Our free, online project give students the opportunity to use real data to address real issues in their own watersheds, regions and communities. Students examine how our activities impact the land & they can see for themselves how human activity impacts planet earth by examining the impacts our activities have had on their own regions, communities and watersheds. The main driver of BC Tomorrow is our innovative and engaging land use simulator. With cutting-edge GIS map technology, our simulator is a little like a time machine. Students look back in the past to watch how the landscape has changed. Then they move into the future and see how the land could look if we keep doing what we are doing given current trends. Students then apply their learning, adjust the levers, and see how their own ideas and solutions potentially impact the future. Our approach is to put the tools into students hands, give them the opportunity to learn, share, solve problems and come up with solutions to address local issues. Applicable at multiple grades and with an ability to be incorporated from multiple perspectives, our learning tools are powerful. BC focused, instructional videos that can be used as stand-alone lessons or support learning in other subjects and the ability to include field observations are other components of our project.
|Susie Saliola / Jean Tong||Building a sense of place and community with free digital tools||Gather primary source data on a community’s people and environment with a collaborative tool, Survey123.||In this hands-on session, educators will learn how to create a collaborative field study using Survey123, a free, Web-based digital survey tool in Esri ArcGIS Online software. With this, students can create interactive surveys that allow them to collect data using their preferred device whether at home, at school, or outside in the community. A survey is a great way to gather primary source data on a community& people and environment. You will also learn how to communicate the results of the survey, using Esri interactive StoryMaps.|
|Desiree Archer||The Anthropocene Education Program: exploring the human-environment relationship through technology and art||A training session on how to use new media to teach students about the Anthropocene||As a result of increased human pressures on Earth’s natural systems, a coalition of scientists has suggested that a new geological epoch, the Anthropocene, has begun. The Anthropocene Education Program, developed by Canadian Geographic Education and The Anthropocene Project, presents an opportunity for students to learn the history and science behind the Anthropocene, and understand just how much, and in what ways, humans are collectively changing Planet Earth. This interactive workshop will guide teachers through a series of educational activities, short films, interactive photography, augmented and virtual reality experiences, and more, that have been created for in-classroom and virtual use. Participants will be given opportunities to test out some of the resources and will learn how to book a free classroom kit. This set of resources can be used cross-curricularly, covering topics found in geography, social studies, language and arts programs, and incorporate competencies such as geo-inquiry, human and natural perspectives, and patterns of change.|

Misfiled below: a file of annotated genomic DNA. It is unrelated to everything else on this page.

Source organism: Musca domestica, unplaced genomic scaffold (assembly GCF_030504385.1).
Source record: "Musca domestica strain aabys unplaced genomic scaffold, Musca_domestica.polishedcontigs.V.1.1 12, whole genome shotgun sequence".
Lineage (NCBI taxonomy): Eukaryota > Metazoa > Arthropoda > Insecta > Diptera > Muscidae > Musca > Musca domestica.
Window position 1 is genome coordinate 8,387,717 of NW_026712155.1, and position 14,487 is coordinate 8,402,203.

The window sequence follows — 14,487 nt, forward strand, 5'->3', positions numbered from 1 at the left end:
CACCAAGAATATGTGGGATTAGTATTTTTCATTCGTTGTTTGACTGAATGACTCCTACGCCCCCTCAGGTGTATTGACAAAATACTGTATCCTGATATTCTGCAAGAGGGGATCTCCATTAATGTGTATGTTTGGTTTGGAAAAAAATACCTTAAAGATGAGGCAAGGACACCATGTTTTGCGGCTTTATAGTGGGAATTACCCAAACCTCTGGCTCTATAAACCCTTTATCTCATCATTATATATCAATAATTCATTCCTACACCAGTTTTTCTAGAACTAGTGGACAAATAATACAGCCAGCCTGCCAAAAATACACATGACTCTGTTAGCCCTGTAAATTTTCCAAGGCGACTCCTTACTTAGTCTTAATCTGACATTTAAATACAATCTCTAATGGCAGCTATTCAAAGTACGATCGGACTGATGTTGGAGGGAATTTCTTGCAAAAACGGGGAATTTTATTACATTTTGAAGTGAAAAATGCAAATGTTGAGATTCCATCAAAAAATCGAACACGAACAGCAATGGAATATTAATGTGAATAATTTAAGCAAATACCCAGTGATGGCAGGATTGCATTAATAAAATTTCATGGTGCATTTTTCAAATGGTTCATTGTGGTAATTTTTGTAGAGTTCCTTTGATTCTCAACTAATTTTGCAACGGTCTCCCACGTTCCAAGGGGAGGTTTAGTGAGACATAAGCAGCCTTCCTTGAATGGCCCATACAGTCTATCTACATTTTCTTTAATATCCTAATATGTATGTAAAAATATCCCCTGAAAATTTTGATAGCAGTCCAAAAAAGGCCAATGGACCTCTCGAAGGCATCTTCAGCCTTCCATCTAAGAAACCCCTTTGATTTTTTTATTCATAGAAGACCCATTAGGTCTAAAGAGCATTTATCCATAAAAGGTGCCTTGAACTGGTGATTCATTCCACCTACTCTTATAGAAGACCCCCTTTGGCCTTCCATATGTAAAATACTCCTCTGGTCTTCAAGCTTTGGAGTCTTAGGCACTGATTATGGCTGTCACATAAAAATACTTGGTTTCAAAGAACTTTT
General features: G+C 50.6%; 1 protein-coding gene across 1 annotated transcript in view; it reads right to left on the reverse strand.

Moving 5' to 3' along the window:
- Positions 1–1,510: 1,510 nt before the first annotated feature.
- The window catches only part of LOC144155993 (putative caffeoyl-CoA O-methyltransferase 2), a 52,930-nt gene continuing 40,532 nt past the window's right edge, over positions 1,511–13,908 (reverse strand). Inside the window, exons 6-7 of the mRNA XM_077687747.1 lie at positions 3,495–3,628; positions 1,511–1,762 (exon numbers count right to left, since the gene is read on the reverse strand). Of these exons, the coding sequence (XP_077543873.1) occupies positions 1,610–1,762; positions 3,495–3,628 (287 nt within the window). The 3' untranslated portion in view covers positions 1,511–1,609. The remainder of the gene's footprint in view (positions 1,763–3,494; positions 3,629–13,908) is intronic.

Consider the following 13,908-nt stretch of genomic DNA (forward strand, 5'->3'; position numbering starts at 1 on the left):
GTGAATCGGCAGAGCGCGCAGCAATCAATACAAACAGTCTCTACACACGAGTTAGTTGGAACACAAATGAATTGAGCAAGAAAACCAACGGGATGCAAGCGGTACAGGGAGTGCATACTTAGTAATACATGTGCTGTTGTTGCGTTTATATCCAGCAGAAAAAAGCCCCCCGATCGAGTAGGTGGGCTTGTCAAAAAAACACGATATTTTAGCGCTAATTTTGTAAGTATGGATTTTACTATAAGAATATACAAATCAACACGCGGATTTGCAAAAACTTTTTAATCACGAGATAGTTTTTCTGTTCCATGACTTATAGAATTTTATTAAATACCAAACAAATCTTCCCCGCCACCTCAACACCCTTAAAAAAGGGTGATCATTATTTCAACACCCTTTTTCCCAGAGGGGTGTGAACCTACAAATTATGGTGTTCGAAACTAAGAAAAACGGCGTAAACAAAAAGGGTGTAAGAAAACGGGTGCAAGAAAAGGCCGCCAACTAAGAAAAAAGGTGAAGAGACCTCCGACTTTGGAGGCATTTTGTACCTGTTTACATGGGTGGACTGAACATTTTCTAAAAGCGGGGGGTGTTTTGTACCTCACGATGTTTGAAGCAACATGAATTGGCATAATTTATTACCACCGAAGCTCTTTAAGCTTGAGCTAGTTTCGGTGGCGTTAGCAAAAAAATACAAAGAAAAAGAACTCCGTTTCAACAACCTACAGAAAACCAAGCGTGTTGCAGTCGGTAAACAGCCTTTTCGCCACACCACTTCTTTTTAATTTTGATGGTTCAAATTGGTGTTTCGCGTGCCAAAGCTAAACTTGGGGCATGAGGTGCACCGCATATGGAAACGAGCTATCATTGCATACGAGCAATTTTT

|Dana Fallis||Gamification of the Sustainable Development Goals: Making Social Justice Learning Accessible, Understandable and Fun||Are you ready to gamify your classroom? Come explore the interconnected nature of the UN’s Sustainable Development Goals and take home activities that make learning around complex issues engaging and fun for all students.||In this workshop, we will dive into each of the 17 Sustainable Development Goals and the ways that they relate to your class and curriculum expectations. Throughout this activity, a variety of gamified resources and activities will be demonstrated that can be used to teach the SDG, as well as how to approach these activities in a way that addresses intersectionality amongst students.|
|Dimitri Pavlounis & Jessica Johnston||CTRL-F: Simple Verification Skills for a Complex Information Environment||Determining what information to trust is challenging for anyone — these simple digital literacy strategies can help||(pasting from the docx was a formating nightmare)|
|Lali Pawa||Legal Rights for Youth in Environmental Activism||Help students understand their legal rights and take a more active role in environmental activism.||Students are increasingly leading the environmental movement. Greta Thunberg’s School Strike is a prominent example of youth-led environmental activism, but youth all over the world are getting involved. Given students are taking a more active role in environmental activism, it is important that they understand their legal rights as well as the potential risk of certain forms of activism. Learn how to talk to your students about their legal rights and responsibilities when it comes to environmental activism. Help them stay safe and engaged.|